Crude oil prices continue to slide amidst growing fears of a worsening supply glut. Brent fell 46 cents, or 1 percent, to settle at $46.91 /bbl while WTI declined 54 cents, or 1.2 percent to settle at $44.20 /bbl.
Supplies are set to only go up further with Libya’s oil production rising by over 50,000 bpd to 885,000 bpd after the state oil firm settled a dispute with Germany’s Wintershal. It is relevant to note that both Libya and Nigeria are exempt from OPEC’s production cut agreement.
Meanwhile, Saudi Arabia (defacto leader of OPEC) continues to insist that the market will rebalance by 4Q2017 and prices will stabilize. In a statement to the Saudi press on Monday, the Saudi Energy Minister Khalid al-Falih stated that “The forecasts that the oil market will re-balance in the fourth quarter have taken into consideration the rise in shale oil production”. He added that the rise in crude output from Libya and Nigeria is also not posing a threat as “the level of increase from these two countries is still within the limits set by the Algeria agreement of 500,000 barrels a day”.
Physical cargoes continue to be traded in the markets with India’s BPCL heard to have sold a 33,000 MT parcel for July loading from Mumbai . Elsewhere, Qatar Petroleum has sold a total of 140,000 tonnes of naphtha, comprising three different grades, for second-half July loading from Ras Laffan.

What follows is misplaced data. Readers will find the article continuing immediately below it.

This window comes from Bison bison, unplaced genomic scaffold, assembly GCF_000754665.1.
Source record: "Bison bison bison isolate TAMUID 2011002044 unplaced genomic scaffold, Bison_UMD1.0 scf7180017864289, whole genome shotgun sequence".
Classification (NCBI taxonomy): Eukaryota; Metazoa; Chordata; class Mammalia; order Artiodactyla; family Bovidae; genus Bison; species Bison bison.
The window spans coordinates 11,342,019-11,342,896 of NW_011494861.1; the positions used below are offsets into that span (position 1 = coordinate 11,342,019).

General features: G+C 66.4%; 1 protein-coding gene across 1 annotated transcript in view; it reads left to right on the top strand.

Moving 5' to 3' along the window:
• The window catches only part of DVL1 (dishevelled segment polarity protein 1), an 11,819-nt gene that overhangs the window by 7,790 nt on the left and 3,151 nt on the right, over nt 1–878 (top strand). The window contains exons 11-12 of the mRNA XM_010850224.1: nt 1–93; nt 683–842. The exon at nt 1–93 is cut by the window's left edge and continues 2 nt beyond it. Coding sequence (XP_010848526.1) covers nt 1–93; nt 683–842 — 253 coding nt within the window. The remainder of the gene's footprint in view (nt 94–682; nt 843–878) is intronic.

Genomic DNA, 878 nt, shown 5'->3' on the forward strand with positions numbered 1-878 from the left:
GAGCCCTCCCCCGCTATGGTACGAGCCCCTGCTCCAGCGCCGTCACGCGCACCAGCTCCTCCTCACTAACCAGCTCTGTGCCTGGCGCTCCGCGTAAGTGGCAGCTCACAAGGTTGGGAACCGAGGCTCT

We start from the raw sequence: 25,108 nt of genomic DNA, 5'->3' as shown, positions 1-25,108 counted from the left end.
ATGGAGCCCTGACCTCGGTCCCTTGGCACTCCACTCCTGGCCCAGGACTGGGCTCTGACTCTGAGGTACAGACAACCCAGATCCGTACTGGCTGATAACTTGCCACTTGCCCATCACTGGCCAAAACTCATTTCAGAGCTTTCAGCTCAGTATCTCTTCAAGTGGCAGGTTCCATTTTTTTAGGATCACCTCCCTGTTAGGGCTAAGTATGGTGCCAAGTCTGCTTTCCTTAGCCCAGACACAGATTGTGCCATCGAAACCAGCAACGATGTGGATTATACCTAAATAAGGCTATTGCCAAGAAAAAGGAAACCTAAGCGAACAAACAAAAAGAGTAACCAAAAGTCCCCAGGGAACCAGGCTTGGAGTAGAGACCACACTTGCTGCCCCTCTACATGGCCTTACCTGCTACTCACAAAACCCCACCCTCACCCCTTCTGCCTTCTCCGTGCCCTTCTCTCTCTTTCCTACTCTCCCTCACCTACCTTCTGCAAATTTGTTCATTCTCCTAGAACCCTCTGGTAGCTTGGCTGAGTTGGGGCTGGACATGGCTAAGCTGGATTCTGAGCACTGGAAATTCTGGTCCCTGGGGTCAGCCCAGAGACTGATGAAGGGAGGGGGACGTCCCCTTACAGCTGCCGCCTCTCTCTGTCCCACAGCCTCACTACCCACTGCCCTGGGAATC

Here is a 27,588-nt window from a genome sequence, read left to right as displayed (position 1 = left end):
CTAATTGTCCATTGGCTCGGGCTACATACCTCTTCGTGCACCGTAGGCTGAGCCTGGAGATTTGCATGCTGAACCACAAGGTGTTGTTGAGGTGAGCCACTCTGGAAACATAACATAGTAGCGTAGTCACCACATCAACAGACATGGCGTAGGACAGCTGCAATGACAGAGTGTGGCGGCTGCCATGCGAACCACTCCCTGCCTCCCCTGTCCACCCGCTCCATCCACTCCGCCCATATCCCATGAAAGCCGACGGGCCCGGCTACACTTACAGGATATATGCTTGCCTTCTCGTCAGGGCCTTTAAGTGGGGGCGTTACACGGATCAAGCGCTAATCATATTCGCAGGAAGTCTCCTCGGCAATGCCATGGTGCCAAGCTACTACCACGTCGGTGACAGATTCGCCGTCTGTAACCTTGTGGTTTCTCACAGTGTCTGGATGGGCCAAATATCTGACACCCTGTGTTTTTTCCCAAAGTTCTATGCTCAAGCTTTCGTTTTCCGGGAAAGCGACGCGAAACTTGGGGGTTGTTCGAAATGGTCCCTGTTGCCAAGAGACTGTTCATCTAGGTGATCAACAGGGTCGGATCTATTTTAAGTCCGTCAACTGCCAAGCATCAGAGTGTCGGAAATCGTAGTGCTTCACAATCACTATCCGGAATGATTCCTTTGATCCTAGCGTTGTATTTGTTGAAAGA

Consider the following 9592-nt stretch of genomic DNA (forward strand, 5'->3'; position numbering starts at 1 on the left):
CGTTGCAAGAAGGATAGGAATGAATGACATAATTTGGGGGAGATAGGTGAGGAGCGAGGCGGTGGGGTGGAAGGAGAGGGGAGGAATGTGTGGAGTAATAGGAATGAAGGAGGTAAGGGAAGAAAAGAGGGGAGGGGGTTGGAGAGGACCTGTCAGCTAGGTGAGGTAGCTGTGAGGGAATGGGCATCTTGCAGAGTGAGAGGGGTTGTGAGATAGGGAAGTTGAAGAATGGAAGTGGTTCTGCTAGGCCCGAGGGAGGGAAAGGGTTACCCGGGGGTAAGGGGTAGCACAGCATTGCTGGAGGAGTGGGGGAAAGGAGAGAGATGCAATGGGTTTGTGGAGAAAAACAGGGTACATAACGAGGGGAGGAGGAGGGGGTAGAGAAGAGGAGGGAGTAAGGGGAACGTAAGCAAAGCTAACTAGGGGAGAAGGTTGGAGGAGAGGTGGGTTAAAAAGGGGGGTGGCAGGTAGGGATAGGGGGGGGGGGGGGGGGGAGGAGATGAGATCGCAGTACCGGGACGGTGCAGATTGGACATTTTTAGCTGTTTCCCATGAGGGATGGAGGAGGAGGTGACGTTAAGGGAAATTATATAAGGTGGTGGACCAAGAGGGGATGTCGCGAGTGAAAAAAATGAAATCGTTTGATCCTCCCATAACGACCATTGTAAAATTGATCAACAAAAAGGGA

The July crack has improved to -$0.55 /bbl
The Gasoline market is relatively quiet at the moment with all eyes on the API inventory numbers slated to be released later today. Last week we witnessed an increase in US inventories which was in contrast with falling stock levels in both Europe and Singapore.
The July crack is unchanged at $ 9.80 /bbl
Distillate markets continue to strengthen on the back of strong demand especially out of India with HPCL now tendering for almost 200,000 MT of diesel for supply in July next month. Tanzania’s Petroleum Bulk Procurement Agency is also seeking close to 200,000 MT of 50ppm sulphur gasoil and about 22,000 MT of ATF and kerosene for delivery in August.
In other news, Chinese state oil giants Sinopec and PetroChina are waging war at the nation’s gas pumps, slashing prices at unprecedented rates in an effort to reclaim sales lost to private local and foreign rivals in the $440 billion retail fuel market. This price war kicked off in late March as Sinopec reported first quarter retail sales had slid to a three-year low. Spurred by a glut of fuel caused by the Chinese government’s limited quota for exporting oil products, Sinopec started offering hefty discounts in response to ad-hoc but frequent promotions by independent petrol station operators. Given the excess supply and ongoing price war, we could a rise in exports of diesel from China.
The July crack is slightly higher at $ 11.10 /bbl with the July regrade down at -$ 0.40/bbl
The Fuel Oil cracks are higher as some suppliers face a shortage of the fuel since it had accumulated in the hands of a few providers. On the Platts window, four cargo totaling 40,000 tonnes of 380-cst fuel oil were reported with Hin Leong having bought the entire quantity, equally from PetroChina and Coastal.
The The July crack is stronger at -$0.10 /bbl with the visco spread lower at -$1.05/bbl
About this blog
This blog post attempts to give a top level summary of the Singapore market goings on to a person who seeks to obtain a directional sense of the market on a daily basis.